“There are three things that make Manchester great. Hard work, tolerance and its sense of humour”. These are the words of Mike Stoll, the owner of the building whose roof we’re standing on, and co-owner of luxury clothing brand Private White VC.
No one stays
in a job for forty
four years. I’m a
To our right, across the Irwell, is the new city centre, its glassed skyline sparkling like a magpie’s nest in the afternoon sun. To our left are Strangeways and other Victorian survivors and, beneath our feet, is a 19th century factory that is manufacturing clothes once more, just like when King Cotton ruled the Empire from this dirty old town.
Mike has been here since he joined as an apprentice at the age of 14. “When they had the Strangeways riots in the 80s I came up here to watch. I used to wave at the prisoners.” He rests his hands on his hips and looks around. “No one stays in a job for forty four years. I’m a bloody lunatic. I take perverse pleasure in going against the grain.”
“You and all Mancs,” I say in return.
We step inside onto the top floor where yellow, pink, white, beige and blue card dress patterns hang in their thousands, like an odd test for colour blindness, and ghostly particles drift in the light.
Ancient, monumental cast iron machinery rests latent above long benches. Even the sunshine seems from another era.
Derek, who has been at the factory for at least 10 years, looks up from where he is cutting 225 coat collars by hand with oversized scissors. The veins in his lean, pale forearms stand out like limbs beneath a cotton sheet.
“When I started here,” continues Mike, as we march down through the varied floors of endeavour, each stuffed with material, machines and staff, “there were 70,000 people in Manchester making shitty polycotton raincoats. Horrible. There were four hundred staff in this building alone when I arrived. When it got down to thirty I took over.”
We enter the floor where the machinists work. Seventy pairs of eyes glance up, but for no more than a second. They’re on piece work so it’s pointless paying me unnecessary attention. I listen to the speeding clitter-clatter of the machines and think that this is perhaps one of the most comforting sounds I’ve ever heard. Mike introduces me to Diane and Marian, who have been with him for more years than any of them wish to remember.
“I can’t see the cathedral out of the window anymore” says Marian “But the wildlife has come back to the river. I see kingfishers on the Irwell now.” Diane briefly halts her sewing. “We need to get more youngsters learning this trade. It’s a wonderful trade to have.”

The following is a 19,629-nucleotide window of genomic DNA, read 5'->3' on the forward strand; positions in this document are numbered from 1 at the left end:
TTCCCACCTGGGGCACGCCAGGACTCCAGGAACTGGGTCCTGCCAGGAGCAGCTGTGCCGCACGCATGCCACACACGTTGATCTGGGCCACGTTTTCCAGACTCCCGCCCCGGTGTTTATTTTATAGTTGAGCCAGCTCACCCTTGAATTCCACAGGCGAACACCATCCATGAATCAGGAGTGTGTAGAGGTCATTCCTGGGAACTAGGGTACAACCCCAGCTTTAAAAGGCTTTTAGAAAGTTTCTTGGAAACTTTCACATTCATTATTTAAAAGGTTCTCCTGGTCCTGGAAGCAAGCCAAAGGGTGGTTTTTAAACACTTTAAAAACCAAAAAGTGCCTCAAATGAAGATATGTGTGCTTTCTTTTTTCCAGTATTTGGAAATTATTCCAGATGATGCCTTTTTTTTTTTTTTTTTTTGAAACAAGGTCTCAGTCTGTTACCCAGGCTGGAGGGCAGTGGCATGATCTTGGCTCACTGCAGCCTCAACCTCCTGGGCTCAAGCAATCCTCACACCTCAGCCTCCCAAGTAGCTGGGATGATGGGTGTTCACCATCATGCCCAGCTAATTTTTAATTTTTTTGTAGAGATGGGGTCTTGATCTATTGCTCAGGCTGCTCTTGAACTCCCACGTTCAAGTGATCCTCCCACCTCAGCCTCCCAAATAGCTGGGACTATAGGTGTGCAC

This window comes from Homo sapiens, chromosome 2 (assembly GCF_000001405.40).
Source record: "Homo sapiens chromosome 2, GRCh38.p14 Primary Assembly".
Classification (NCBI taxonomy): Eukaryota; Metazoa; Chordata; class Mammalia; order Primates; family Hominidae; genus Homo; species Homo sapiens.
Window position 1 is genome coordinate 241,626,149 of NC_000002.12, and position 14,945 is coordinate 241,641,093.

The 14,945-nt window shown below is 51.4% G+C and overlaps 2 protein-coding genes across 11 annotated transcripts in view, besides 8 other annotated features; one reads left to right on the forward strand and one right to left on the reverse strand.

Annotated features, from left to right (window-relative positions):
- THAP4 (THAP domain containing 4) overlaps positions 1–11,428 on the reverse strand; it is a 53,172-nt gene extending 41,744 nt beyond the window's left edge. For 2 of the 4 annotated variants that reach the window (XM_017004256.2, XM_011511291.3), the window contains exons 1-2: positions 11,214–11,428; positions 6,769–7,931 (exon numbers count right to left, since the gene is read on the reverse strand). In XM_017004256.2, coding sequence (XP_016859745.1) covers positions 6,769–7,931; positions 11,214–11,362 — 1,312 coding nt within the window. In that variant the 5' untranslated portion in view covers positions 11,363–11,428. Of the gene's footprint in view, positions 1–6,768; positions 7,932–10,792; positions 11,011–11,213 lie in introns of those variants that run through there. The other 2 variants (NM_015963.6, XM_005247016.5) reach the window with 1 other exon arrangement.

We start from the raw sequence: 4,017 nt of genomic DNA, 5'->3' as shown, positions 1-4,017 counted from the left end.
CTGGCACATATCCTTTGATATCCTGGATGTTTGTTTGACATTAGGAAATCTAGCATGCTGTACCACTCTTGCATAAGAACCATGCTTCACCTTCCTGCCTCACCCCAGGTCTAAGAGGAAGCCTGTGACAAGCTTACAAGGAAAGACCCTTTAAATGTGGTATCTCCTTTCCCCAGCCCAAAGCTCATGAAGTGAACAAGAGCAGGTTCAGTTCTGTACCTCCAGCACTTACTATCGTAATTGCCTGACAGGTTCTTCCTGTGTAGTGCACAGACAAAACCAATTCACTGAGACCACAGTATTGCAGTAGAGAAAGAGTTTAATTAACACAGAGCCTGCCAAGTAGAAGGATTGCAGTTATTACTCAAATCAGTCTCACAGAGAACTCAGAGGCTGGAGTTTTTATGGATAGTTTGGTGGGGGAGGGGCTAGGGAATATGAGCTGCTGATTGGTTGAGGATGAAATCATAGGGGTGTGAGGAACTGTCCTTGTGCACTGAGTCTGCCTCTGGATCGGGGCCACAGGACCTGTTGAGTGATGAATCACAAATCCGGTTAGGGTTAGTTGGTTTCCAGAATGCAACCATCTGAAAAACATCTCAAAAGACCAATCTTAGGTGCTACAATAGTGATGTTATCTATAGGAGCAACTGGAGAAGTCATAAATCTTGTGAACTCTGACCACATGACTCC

Behind them hangs a Union Jack in the window. Another woman holds up a paper pattern further blocking the view into the city. Diane and Marian both tell me that the designer, Nick Ashley, son of Laura, often comes to see them.
“Well,” says Marian “You have to keep the machinists onside, don’t you?”
A colleague sitting opposite looks up and smiles. “That’s Ophelia,” says Diane, “She’s from Bulgaria and we’ve adopted her ‘cos she talks to us.” There are 16 different nationalities working in the building so English lessons are held three times a week in the staff canteen. “It’s a bloody good job,” smiles Marian, “we need the banter”.
Mike takes me over to Dot, whom he drove to her wedding 30 years ago. “I came here for an interview and there were police all outside,” she tells me, her olive green eyes twinkling but watchful. “It was in the days when wages were paid in cash at the end of the week, and they must have clocked what was going on. Anyway, the police let me through and I got the job.” I ask her if she’s from Manchester. “Born and bred” she replies, although her heritage is Italian. She’s marking jackets for buttons, and she tells me to take my coat off or “I won’t feel the benefit.”
We arrive in the office. Here we find James Eden, who is the son of Mike’s best friend and co-owner of the label. It was Jamie’s great grandfather, Private Jack White, who was awarded the VC in 1917 and who worked in the factory, before going on to own the business. Jamie’s bulldog, Brutus, is vaguely asleep nearby.
On the ground floor is the shop, which is beautiful. I run my fingers across the cloth of the coats and jackets and feel like I’m touching history. The material used is manufactured for them locally and is unique.
Coming here to buy clothes rooted in a world long gone, crossing the footbridge from Manchester across the Irwell, past the red bricks and rubbled grassland, must be a unique experience in the world of luxury retail. But then Manchester has never done things normally. As Mike put it, it takes a perverse pleasure in going against the grain.
By appointment at Private White VC, Cottenham House1 Cottenham Lane, Salford M3 7LJ
The photographs for this story are taken entirely on an iPhone 6, using the native camera and various apps for post production. It’s a simple way of working.
Simon is a fine art photographer currently working on a project called Not Quite Light, which sees him photographing Manchester at dawn.
Follow Simon Buckley on Twitter @NotQuiteLight